Then the common mathematical notation that will be used in the following sections is listed as follows. Note that all vectors in this paper are assumed to be column vectors unless indicated otherwise.

Mathematical Notation for MDO Problem: the vector of global variables shared by more than one discipline: the th element of : the vector of local design variables included in discipline : the th element of : the vector of coupling variables included in discipline : the th element of : the vector of local constraints included in discipline : the th element of : the vector of global constraints depending on the variables of multiple disciplines: the th element of

3. Variable Complexity Problem

In this section, a variable complexity problem is proposed to allow the investigation that how the performance of MDO architectures changes with its complexity varied. It is a nonseparable nonlinear MDO problem which provides the ability to specify the changeable parameters in the following. Those parameters can be used to change the problem complexity as the user desires.

Changeable Parameters in Variable Complexity Problem: the number of disciplines: the number of global variables: the number of local variables included in discipline : the number of coupling variables included in discipline : the number of local constraints included in discipline : the number of global constraints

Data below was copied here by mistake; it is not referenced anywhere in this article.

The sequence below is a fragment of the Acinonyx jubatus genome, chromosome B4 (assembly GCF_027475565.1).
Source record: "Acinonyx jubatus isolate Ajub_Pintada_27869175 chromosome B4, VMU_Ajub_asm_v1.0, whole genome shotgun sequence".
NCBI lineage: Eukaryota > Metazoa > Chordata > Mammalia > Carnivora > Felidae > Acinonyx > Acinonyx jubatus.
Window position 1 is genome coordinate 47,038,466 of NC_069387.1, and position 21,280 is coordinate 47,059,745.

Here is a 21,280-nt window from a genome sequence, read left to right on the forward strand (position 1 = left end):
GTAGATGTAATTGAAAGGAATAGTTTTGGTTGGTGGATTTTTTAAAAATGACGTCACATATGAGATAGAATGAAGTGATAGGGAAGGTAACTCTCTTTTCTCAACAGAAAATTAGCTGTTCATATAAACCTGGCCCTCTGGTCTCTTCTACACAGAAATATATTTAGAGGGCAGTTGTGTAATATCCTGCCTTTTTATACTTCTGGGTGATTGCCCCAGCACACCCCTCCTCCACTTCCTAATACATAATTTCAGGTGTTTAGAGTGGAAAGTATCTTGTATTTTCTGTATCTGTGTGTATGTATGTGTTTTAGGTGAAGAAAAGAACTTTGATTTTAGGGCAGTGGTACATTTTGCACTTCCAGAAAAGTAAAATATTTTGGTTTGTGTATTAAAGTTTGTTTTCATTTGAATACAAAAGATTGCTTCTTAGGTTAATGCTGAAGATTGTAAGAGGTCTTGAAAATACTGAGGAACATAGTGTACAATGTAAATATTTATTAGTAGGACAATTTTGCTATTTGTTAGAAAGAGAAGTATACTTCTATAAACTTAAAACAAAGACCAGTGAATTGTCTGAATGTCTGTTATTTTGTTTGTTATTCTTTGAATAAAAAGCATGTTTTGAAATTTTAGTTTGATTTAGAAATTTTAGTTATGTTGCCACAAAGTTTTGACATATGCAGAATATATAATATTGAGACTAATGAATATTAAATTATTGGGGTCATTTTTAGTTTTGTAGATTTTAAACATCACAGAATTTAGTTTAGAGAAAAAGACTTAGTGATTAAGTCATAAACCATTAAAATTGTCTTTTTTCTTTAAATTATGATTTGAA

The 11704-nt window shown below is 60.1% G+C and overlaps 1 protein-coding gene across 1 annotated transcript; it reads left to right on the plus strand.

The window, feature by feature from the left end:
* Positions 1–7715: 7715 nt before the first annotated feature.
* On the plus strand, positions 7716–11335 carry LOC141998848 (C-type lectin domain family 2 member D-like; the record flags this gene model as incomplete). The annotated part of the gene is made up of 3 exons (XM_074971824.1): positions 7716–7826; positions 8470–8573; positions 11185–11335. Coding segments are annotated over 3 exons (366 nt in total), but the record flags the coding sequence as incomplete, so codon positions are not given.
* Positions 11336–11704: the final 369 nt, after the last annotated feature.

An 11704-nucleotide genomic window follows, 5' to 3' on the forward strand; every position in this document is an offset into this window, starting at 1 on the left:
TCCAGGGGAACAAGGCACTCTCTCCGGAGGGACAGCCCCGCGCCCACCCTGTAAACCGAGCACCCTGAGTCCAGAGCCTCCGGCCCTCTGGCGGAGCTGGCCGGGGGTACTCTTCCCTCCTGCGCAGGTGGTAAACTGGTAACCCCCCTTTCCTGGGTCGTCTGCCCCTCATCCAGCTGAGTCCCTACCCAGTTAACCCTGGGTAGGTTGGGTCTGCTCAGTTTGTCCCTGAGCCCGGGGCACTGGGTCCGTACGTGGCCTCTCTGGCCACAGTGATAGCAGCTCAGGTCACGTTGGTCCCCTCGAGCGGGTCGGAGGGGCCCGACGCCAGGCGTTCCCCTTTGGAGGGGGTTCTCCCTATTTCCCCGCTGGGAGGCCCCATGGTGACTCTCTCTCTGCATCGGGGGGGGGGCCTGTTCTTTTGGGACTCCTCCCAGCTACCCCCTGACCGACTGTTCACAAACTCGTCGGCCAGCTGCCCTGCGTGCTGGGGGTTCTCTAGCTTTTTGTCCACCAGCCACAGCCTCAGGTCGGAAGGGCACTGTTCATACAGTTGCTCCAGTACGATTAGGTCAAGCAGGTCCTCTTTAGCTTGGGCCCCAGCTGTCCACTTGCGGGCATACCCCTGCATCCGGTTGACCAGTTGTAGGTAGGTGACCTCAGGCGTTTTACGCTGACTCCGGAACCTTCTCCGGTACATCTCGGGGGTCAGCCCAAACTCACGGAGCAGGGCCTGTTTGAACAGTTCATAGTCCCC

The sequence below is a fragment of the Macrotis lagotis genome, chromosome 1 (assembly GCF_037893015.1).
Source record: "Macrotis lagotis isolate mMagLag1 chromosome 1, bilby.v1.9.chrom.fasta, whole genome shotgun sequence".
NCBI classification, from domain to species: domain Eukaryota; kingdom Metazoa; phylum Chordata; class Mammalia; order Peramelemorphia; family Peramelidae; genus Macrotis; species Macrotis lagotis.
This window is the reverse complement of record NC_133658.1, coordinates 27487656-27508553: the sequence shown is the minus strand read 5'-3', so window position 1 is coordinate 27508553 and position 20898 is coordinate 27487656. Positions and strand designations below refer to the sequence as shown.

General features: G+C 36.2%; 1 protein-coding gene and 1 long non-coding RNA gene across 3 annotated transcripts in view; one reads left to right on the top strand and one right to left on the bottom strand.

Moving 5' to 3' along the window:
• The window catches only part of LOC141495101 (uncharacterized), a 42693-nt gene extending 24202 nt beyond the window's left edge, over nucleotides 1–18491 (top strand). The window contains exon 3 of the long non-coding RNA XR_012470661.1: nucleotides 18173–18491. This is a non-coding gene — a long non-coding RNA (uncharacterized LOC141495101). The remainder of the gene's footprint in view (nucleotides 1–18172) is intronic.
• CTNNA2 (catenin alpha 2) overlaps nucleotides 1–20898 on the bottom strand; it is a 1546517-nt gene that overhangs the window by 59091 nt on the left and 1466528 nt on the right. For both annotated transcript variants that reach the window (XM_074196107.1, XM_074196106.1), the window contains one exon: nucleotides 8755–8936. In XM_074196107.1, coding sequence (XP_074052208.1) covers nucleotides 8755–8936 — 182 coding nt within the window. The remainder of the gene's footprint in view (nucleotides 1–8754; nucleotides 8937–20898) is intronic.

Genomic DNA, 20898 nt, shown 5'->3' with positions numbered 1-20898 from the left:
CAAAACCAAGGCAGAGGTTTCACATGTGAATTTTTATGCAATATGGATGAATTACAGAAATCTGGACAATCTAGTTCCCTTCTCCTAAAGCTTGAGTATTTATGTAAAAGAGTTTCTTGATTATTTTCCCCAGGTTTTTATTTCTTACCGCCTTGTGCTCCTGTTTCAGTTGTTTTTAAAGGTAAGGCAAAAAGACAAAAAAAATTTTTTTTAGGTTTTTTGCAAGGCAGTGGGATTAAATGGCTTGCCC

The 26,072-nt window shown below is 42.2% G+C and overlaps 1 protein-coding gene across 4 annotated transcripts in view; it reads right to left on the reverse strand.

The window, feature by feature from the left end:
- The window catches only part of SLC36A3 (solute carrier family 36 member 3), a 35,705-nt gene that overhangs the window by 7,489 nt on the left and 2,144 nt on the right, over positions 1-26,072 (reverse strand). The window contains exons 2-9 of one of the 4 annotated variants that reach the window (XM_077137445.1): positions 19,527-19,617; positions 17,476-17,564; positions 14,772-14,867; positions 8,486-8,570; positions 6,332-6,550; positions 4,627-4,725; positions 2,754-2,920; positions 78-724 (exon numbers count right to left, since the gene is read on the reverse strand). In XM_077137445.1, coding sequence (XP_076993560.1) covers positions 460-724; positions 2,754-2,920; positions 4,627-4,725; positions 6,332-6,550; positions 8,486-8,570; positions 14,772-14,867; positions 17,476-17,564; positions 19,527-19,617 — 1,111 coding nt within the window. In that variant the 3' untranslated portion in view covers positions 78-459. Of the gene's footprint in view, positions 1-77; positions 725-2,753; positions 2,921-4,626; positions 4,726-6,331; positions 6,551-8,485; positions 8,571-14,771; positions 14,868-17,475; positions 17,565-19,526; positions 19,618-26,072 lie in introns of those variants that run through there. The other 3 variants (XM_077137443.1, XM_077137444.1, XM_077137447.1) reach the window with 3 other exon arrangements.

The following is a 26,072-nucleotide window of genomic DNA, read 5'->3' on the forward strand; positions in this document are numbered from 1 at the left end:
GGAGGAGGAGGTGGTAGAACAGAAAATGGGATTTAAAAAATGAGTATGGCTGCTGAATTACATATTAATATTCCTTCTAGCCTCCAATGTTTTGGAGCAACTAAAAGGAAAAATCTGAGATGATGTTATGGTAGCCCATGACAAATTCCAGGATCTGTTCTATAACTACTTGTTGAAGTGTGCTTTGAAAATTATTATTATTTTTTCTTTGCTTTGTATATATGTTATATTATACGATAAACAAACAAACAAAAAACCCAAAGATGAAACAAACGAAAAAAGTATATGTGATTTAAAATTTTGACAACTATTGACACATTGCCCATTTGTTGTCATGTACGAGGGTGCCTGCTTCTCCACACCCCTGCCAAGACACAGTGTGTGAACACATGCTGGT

The remaining part of this section is laid out as follows to introduce the variable complexity problem. Firstly, the discipline analysis, constraint functions, and objective function of the variable complexity problem are described in detail, respectively. Then the monolithic mathematical model of the variable complexity problem is built and a simple example consisting of three disciplines is given for a more vivid description.

3.1. Discipline Analysis

A discipline analysis is a simulation that models the behavior of one discipline. Generally, performing a discipline analysis is to solve an equation group, such as the Navier-Stokes equation in fluid mechanics, the static equilibrium equation in structural mechanics, or the equations of motion in control simulations. So a set of equations are created to represent the analysis of discipline in the variable complexity problem as follows.where is the vector of coupling variables of discipline , is a coefficient matrix of size , is a coefficient matrix of size , and is a coefficient matrix of size . In addition, all elements of , , and are real values.

If we denote (1) by in residual form as follows, the values of can be obtained by solving the equation and they are the solution of the discipline analysis

For (2), it is obvious that different disciplines are coupled with each other through the global variables and the coupling variables. In order to make it more clearly, a simple example consisting of three disciplines is described in Figure 1 by the extended design structure matrix (XDSM) method [25] which makes the description of MDO problems and architectures very convenient and legible.